Australia reopens borders to non-citizens despite Omicron worries | Inquirer News

Australia reopens borders to non-citizens despite Omicron worries

/ 05:21 PM December 15, 2021
Sydney omicron

Travellers and flight crew members arrive at the international terminal at Sydney Airport, as countries react to the new coronavirus Omicron variant amid the coronavirus disease (COVID-19) pandemic, in Sydney, Australia, November 30, 2021. REUTERS

SYDNEY — Australia on Wednesday reopened borders to vaccinated skilled migrants and foreign students after a nearly two-year ban on their entry, in a bid to boost an economy hit by stop-start COVID-19 lockdowns.

The emergence of the new Omicron variant forced officials to delay the reopening of international travel by two weeks after health officials sought a pause to get more information about the strain, which appears to show milder symptoms than other coronavirus variants.

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“I just met my mum for the first time in four years, I’m so happy and thankful borders have opened,” Kang Jin, a traveller from South Korea, told reporters in Sydney.

The reopening of Australia’s borders came as its most populous state, New South Wales, reported its biggest one-day rise in cases in four months, though Prime Minister Scott Morrison said the government was well placed to deal with rising numbers.

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“We’re going to live with this virus, and we’re not going to let it drag us back to where we’ve been,” Morrison told radio station 4BC. “We’ve got one of the highest vaccination rates, which means we can fight this thing. We don’t have to surrender to it.” 

Australia has inoculated nearly 90% of people over the age of 16 with two doses and cut the waiting time for booster shots after the emergence of Omicron cases.

Morrison, who had been deemed a casual contact after attending an event last week along with a COVID-infected person, said he had been cleared to fly to Queensland after negative test results.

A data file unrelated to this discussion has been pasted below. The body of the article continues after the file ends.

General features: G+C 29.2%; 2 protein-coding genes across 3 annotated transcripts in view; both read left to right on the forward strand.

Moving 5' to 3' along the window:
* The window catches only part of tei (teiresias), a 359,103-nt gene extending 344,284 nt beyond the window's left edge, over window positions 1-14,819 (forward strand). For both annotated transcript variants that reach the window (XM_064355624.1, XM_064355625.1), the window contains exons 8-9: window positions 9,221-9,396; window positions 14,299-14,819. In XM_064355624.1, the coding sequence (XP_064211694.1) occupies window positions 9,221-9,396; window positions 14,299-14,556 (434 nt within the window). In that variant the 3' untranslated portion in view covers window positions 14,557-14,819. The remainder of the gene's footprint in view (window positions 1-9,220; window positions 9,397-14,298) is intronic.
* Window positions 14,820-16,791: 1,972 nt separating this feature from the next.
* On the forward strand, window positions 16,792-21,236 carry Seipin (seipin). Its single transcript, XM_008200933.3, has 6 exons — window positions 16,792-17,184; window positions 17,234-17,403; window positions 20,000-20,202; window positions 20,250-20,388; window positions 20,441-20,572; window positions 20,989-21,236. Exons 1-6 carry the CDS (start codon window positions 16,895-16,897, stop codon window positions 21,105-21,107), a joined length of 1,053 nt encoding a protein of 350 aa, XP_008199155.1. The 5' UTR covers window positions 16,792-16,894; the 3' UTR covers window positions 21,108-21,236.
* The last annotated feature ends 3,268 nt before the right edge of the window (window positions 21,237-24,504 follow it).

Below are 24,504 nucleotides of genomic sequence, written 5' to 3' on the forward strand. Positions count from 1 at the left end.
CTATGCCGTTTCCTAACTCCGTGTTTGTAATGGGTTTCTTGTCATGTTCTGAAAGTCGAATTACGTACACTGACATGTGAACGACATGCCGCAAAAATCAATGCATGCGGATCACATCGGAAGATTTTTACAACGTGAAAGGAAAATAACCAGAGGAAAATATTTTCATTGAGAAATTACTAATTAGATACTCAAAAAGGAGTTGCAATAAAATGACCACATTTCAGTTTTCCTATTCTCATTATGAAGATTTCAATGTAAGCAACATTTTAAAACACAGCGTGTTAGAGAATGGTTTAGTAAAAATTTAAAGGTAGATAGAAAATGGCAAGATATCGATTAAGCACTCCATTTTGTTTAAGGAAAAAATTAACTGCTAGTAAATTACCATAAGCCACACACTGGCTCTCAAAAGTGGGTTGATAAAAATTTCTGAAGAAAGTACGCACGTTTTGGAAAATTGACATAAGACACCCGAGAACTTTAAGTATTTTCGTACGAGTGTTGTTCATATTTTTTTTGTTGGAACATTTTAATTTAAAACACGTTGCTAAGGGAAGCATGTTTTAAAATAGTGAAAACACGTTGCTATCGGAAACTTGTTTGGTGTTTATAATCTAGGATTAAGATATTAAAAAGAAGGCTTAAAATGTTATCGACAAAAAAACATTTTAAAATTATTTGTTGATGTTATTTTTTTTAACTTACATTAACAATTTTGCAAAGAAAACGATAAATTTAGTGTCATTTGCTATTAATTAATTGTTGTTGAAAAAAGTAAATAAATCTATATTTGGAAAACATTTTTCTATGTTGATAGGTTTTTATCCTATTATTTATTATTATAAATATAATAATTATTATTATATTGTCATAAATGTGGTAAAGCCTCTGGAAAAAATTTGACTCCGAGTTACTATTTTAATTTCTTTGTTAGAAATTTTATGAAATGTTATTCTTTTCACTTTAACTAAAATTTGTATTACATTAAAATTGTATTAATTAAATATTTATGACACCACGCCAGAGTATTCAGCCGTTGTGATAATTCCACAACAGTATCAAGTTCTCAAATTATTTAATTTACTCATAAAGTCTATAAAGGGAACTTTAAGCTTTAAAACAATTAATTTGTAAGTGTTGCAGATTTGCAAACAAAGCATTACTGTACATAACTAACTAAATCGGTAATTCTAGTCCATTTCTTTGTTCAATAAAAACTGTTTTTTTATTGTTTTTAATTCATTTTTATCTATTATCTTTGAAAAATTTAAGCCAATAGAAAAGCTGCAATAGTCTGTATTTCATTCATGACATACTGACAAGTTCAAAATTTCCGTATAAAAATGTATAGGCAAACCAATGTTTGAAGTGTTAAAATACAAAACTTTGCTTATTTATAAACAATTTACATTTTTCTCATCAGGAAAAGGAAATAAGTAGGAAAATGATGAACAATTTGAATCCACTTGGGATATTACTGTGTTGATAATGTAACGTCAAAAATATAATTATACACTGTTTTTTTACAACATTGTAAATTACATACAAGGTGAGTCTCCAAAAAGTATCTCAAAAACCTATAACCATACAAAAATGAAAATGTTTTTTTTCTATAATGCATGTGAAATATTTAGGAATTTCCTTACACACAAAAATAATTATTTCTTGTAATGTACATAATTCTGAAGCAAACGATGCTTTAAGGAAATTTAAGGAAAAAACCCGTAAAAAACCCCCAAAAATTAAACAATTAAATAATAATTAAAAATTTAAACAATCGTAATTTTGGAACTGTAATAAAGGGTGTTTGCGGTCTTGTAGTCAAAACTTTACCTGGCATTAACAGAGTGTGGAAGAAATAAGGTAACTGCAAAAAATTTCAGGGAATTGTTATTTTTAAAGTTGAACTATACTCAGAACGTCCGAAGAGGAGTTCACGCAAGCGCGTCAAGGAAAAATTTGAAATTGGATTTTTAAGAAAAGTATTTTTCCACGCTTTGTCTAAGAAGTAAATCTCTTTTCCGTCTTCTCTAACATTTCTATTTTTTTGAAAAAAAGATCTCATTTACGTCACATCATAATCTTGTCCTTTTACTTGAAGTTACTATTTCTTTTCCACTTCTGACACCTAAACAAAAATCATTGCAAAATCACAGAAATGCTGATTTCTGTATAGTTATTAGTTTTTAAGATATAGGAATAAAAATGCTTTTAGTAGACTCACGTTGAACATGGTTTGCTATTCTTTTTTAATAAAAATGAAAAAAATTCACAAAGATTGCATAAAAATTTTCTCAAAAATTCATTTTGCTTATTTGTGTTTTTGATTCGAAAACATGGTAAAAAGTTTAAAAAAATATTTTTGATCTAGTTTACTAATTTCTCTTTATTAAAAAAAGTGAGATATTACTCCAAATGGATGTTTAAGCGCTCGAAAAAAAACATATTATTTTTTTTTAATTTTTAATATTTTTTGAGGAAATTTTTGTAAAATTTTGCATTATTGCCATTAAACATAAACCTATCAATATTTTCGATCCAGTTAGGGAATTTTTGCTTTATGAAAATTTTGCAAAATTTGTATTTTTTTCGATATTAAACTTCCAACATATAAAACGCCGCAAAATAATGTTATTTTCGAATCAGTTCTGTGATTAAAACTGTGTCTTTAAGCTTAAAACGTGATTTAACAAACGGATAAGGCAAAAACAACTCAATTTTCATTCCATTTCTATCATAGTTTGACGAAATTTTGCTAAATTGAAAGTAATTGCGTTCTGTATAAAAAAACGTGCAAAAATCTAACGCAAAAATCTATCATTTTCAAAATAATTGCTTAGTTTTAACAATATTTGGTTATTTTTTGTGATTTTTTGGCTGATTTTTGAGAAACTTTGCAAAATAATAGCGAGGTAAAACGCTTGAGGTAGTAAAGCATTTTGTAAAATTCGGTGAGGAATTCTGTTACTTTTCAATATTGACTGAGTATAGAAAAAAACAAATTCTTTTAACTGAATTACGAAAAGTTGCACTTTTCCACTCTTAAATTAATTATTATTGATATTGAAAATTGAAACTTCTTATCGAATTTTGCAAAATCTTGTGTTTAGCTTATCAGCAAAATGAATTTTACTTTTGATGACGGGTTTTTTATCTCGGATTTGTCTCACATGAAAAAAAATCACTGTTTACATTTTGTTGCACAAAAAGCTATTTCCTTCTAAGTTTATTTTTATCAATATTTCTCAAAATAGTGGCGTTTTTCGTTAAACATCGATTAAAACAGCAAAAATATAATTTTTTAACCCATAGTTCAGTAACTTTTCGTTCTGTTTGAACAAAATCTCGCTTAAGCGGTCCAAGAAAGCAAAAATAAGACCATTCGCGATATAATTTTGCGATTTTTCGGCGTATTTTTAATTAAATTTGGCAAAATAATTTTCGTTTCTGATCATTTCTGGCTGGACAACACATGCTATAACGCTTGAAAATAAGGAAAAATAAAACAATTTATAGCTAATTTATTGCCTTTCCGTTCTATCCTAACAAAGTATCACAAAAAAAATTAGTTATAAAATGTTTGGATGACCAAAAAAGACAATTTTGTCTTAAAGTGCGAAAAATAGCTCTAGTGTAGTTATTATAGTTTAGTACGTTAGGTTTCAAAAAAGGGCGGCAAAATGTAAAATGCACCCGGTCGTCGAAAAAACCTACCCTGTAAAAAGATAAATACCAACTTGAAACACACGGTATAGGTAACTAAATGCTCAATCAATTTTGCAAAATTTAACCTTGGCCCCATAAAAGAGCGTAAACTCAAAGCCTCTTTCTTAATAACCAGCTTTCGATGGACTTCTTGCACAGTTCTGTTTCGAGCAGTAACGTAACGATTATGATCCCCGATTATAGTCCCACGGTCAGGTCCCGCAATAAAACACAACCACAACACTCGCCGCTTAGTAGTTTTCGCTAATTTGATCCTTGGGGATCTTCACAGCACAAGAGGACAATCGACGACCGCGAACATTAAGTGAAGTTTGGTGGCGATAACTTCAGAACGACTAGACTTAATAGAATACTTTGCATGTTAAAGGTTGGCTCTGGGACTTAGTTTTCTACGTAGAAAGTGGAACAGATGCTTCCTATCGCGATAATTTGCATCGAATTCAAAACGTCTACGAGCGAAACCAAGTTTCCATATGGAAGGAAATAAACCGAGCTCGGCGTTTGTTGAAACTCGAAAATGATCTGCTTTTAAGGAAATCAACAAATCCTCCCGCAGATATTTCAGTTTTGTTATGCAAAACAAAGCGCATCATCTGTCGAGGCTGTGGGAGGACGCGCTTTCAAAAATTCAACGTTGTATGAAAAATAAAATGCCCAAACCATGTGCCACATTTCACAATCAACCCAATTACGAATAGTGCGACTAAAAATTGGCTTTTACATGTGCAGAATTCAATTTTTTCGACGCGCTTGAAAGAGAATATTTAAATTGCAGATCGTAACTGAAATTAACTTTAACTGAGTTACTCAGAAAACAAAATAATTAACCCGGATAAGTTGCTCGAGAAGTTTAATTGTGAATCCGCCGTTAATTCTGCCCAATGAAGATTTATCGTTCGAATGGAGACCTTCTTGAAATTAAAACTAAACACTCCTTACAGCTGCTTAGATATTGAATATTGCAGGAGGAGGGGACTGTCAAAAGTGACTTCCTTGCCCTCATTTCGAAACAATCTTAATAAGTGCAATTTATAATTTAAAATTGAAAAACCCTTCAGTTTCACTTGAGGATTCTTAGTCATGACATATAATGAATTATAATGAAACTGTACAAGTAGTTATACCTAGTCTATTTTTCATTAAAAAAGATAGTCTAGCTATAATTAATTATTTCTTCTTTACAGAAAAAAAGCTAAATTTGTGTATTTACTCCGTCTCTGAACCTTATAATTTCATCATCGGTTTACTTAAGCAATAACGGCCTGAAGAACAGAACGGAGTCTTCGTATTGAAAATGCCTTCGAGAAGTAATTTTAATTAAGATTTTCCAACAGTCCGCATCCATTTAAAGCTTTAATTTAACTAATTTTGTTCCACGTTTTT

Australia closed its borders in March 2020 in a bid to contain the spread of the new coronavirus and had limited the number of citizens and permanent residents allowed to come back.

The relaxation of border rules is expected to ease labour shortages, which threaten to hamper an economic rebound.

The return of foreign students, who are worth about A$35 billion ($25 billion) a year to the Australian economy, will help businesses to fill many casual jobs. More than 235,000 foreigners, including about 160,000 students, held visas for Australia at the end of October, official data showed.

New South Wales, home to Australia’s biggest city of Sydney, lifted most restrictions from Wednesday for the unvaccinated, despite a steady rise in Omicron infections after a staggered reopening. 

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The state logged 1,360 new cases, the biggest daily rise in more than three months and since a nearly four-month lockdown ended in early October. Australia has recorded about 235,500 cases and 2,117 deaths since the pandemic began.

New South Wales Minister for Health Brad Hazzard warned infections could rise to 25,000 a day by the end of January.

While New South Wales said its health system was coping well with the rising cases, Western Australia state said on Wednesday it would restrict the entry of people from New South Wales.

($1 = 1.4069 Australian dollars)

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TAGS: Australia, COVID-19, Health, international travel, Omicron variant
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